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Follstad-Martin v. Naphcare at Washington County Jail

United States District Court, D. Oregon

May 28, 2019

JONATHAN DERRY FOLLSTAD-MARTIN, Plaintiff,
v.
NAPHCARE at WASHINGTON COUNTY JAIL, Defendants.

          ORDER TO PROCEED IN FORMA PAUPERIS AND ORDER TO DISMISS

          Michael H. Simon, United States District Judge.

         Plaintiff, a former inmate of the Washington County Jail, brings this civil rights action pursuant to 42 U.S.C. § 1983. The Court GRANTS Plaintiffs Application to Proceed In Forma Pauperis (ECF No. 1). However, for the reasons set forth below, the Court DISMISSES Plaintiffs Complaint.

         BACKGROUND

         In the caption of his Complaint, Plaintiff names one Defendant, "Naphcare at Washington County Jail." At page 3 of the Complaint, however, Plaintiff identifies Nurse Ericka and Medical Coordinator Ryan, both "at Naphcare Washington County Jail." Plaintiff alleges denial of medical care in violation of the Eighth Amendment, and retaliation in. violation of the First Amendment.

         Plaintiff alleges that on the morning of January 26, 2019, a nurse at the Jail gave Plaintiff ari incorrect medication. Plaintiff alleges that he suffered side effects of anxiety, racing heart, and delusions throughout the day, and that when he sought a medical examination at the end of the day, the nurse refused. Plaintiff alleges the following morning he received his correct medication, and that when he asked what he had received the prior day the same nurse dismissed his concerns.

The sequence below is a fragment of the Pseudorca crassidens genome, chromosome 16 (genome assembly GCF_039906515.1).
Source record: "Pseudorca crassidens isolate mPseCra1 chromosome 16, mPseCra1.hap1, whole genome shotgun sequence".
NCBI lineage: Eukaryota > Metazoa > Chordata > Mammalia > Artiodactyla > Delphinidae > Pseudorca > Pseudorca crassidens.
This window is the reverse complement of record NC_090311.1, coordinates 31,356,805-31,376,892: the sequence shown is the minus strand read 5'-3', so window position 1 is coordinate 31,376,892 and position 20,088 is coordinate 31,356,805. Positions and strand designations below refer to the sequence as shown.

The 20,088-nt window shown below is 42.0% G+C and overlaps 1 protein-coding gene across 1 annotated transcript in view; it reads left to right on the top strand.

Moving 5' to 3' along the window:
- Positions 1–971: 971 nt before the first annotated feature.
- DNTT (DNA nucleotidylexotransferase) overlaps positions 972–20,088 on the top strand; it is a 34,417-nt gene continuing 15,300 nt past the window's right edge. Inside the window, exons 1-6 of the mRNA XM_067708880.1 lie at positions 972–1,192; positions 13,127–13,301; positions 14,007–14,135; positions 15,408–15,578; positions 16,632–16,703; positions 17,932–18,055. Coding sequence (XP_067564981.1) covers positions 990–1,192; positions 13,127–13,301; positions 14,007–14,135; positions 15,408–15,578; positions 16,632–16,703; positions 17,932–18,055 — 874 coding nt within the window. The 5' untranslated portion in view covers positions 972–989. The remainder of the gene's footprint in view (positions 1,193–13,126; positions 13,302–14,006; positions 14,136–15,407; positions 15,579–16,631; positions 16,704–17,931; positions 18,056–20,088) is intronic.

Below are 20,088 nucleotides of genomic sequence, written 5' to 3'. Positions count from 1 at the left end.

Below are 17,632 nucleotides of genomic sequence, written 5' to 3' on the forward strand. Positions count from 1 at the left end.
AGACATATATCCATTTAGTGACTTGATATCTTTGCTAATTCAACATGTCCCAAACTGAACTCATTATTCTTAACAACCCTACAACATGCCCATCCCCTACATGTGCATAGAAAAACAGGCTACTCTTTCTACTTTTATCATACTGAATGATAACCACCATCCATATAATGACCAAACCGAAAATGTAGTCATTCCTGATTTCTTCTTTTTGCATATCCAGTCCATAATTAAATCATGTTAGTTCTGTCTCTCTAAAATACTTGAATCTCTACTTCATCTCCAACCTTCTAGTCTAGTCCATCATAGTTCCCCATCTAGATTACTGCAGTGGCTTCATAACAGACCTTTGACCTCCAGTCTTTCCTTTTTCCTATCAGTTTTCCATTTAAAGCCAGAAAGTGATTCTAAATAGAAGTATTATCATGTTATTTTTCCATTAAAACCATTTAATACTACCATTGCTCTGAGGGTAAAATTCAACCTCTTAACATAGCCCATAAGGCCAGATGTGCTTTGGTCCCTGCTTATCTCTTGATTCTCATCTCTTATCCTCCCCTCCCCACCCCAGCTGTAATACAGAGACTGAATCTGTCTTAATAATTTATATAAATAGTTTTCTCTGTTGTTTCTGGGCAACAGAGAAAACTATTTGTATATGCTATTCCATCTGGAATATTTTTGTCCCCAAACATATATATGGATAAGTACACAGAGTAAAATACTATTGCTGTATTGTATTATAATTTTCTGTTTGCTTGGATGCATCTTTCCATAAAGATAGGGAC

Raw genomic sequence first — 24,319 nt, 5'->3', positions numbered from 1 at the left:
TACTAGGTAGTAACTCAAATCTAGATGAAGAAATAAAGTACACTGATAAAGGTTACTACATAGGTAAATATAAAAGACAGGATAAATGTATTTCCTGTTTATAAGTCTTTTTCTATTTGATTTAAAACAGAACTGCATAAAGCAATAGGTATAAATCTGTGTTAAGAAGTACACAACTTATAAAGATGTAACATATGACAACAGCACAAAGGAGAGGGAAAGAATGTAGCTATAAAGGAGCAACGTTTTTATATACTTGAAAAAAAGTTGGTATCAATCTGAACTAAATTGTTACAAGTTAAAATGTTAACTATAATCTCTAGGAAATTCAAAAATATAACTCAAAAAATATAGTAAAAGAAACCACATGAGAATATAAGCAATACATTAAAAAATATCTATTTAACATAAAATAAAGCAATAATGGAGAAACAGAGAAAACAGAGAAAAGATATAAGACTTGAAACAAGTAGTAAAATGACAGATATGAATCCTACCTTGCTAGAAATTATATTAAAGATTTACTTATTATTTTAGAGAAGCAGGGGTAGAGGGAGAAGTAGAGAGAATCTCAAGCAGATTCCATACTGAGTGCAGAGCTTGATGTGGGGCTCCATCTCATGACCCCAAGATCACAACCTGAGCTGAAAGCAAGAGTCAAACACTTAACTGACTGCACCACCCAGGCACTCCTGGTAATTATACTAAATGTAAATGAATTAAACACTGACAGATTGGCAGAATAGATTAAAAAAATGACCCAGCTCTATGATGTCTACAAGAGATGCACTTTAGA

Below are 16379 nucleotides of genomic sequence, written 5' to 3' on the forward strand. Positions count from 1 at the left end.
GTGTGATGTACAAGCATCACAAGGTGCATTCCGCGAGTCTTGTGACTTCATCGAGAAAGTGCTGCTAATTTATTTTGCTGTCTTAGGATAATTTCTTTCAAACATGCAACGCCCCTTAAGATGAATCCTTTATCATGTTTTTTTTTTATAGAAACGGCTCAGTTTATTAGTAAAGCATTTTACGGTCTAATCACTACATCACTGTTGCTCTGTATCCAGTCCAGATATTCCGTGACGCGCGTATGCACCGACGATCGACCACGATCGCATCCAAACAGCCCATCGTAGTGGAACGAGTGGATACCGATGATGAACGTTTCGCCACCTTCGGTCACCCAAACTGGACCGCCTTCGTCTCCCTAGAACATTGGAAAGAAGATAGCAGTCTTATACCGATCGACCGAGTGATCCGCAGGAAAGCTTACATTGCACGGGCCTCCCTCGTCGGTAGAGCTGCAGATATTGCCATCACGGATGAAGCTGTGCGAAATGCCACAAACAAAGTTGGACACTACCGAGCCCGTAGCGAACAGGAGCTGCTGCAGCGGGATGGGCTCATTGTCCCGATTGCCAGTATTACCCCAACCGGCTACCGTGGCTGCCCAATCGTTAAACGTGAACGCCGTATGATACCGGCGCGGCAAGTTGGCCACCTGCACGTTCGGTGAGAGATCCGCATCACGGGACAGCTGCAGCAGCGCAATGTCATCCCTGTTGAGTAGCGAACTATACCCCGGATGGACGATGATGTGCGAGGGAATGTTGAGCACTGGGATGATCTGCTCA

Plaintiff alleges that he filed a grievance with the medical coordinator, and that after he did so Naphcare staff members retaliated against him by thereafter singling him out and asking him to properly identify himself before dispensing medications to him.

         By way of remedy, Plaintiff seeks money damages. The Court notes that Plaintiff did not sign his Complaint.

         STANDARDS

         A district court must dismiss an action initiated by a prisoner seeking redress from a governmental entity or officer or employee, if the Court determines that the action (i) is frivolous or malicious; (ii) fails to state a claim on which relief may be granted; or (iii) seeks monetary relief against a defendant who is immune from such relief. See 28 U.S.C. § 1915A(b). When a plaintiff is proceeding pro se, the court must construe the pleadings liberally and afford the plaintiff the benefit of any doubt. Erickson v. Pardus, 551 U.S. 89, 94 (2007). Moreover, before dismissing a pro se civil rights complaint for failure to state a claim, the court supplies the plaintiff with a statement of the complaint's deficiencies. Karim-Panahi v. Los Angeles Police Dept., 83 9 F.2d 621, 623-24 (9th Cir. 1988); Eldridge v. Block, 832 F.2d 1132, 1136 (9th Cir. 1987). A pro se litigant will be given leave to amend his or her complaint unless it is clear that the deficiencies of the complaint cannot be cured by amendment. Karim-Panahi, 839 F.2d at 623; Lopez v. Smith, 203 F.3d 1122, 1130-31 (9th Cir. 2000).

         DISCUSSION

         I. Procedural Deficiencies

         Pursuant Rule 10(a) of the Federal Rules of Civil Procedure, "[t]he title of the complaint must name all the parties; the title of other pleadings, after naming the first party on each side, may refer generally to other parties." As noted, the title of Plaintiff s Complaint does not name all of the Defendants listed at page 3 of the Complaint.

         Pursuant to Rule 11 (a), every pleading "must be signed... by a party personally if the party is unrepresented." Fed.R.Civ.P. 11(a). "The court must strike an unsigned paper unless the omission is promptly corrected after being called to the . . . party's attention." Id.

         II. ...


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